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If you are looking for approval, and your wife does not agree, I have to wonder are you positive beyond a doubt, that you are financially set or just self deluding ?

Prove it to your wife that you don't need the income, and she cannot have any arguments against it.

Personally speaking as an example, if my plan included taking SS at age 62 (and I'm healthy), then I would not consider myself ready.

Remember your wife may have concerns since she will likely outlive you, that you are going to be short changing her survivor SS payments as its based on 35 years of work.
Now if you were highly paid, that does not matter and you can prove to her via the SS site, that even working 5 more years would add barely anything to your SS.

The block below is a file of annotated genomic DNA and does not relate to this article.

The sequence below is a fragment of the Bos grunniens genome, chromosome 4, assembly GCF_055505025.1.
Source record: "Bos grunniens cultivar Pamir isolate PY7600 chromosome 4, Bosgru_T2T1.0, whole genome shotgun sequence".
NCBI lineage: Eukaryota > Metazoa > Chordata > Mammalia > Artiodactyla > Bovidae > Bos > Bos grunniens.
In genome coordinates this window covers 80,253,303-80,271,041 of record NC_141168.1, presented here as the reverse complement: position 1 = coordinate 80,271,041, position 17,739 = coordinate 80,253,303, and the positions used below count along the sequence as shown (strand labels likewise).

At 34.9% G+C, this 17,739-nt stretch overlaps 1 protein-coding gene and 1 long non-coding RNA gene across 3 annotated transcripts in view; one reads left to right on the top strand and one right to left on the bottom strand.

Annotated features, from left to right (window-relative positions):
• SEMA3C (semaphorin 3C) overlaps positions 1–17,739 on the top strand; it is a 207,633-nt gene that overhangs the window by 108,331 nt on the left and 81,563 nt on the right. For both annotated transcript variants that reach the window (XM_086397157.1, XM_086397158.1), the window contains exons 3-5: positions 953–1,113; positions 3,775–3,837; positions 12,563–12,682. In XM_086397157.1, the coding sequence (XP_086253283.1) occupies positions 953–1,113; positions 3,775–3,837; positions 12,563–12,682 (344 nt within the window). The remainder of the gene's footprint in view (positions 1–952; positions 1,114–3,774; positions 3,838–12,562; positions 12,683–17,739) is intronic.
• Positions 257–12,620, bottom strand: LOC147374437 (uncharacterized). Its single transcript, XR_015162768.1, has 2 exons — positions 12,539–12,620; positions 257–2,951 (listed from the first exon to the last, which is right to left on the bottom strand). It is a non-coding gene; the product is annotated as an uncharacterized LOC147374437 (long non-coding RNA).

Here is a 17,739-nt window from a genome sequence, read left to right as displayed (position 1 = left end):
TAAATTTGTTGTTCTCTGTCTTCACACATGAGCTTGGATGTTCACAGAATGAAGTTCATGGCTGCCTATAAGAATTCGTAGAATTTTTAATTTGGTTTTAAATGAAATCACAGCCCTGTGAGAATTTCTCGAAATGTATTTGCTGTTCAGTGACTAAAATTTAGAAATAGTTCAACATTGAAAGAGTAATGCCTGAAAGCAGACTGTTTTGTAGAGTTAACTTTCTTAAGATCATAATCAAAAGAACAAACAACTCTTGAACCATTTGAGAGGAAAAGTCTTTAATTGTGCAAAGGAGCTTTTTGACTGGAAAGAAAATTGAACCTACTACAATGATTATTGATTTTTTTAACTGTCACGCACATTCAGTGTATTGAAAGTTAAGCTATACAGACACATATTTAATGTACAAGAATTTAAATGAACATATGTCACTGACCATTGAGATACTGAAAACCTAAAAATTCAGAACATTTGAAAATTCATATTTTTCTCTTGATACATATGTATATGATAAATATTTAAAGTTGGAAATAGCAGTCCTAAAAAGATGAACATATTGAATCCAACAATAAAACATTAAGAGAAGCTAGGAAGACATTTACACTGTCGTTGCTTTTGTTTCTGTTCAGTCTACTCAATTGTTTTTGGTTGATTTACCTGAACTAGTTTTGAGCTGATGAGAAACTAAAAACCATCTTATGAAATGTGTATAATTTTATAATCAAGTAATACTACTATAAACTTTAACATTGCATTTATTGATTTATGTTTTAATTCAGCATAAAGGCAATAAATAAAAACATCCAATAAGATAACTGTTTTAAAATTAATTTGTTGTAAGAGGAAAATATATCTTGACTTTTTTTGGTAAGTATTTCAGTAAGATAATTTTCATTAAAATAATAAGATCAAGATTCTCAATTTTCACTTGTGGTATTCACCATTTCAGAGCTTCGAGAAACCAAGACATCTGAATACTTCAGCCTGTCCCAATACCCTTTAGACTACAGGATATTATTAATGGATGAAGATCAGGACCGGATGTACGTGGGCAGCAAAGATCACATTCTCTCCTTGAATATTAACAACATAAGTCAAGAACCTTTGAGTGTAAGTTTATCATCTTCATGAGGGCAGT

35 years
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Old 02-28-2015, 01:16 PM   #52
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They are right about everything except "you will miss it badly!"

Joking aside, it is hard to break the cycle of seeking approval. We are trained to do that our whole lives.

But I bet all of them would do it in a heartbeat if they had the means and courage.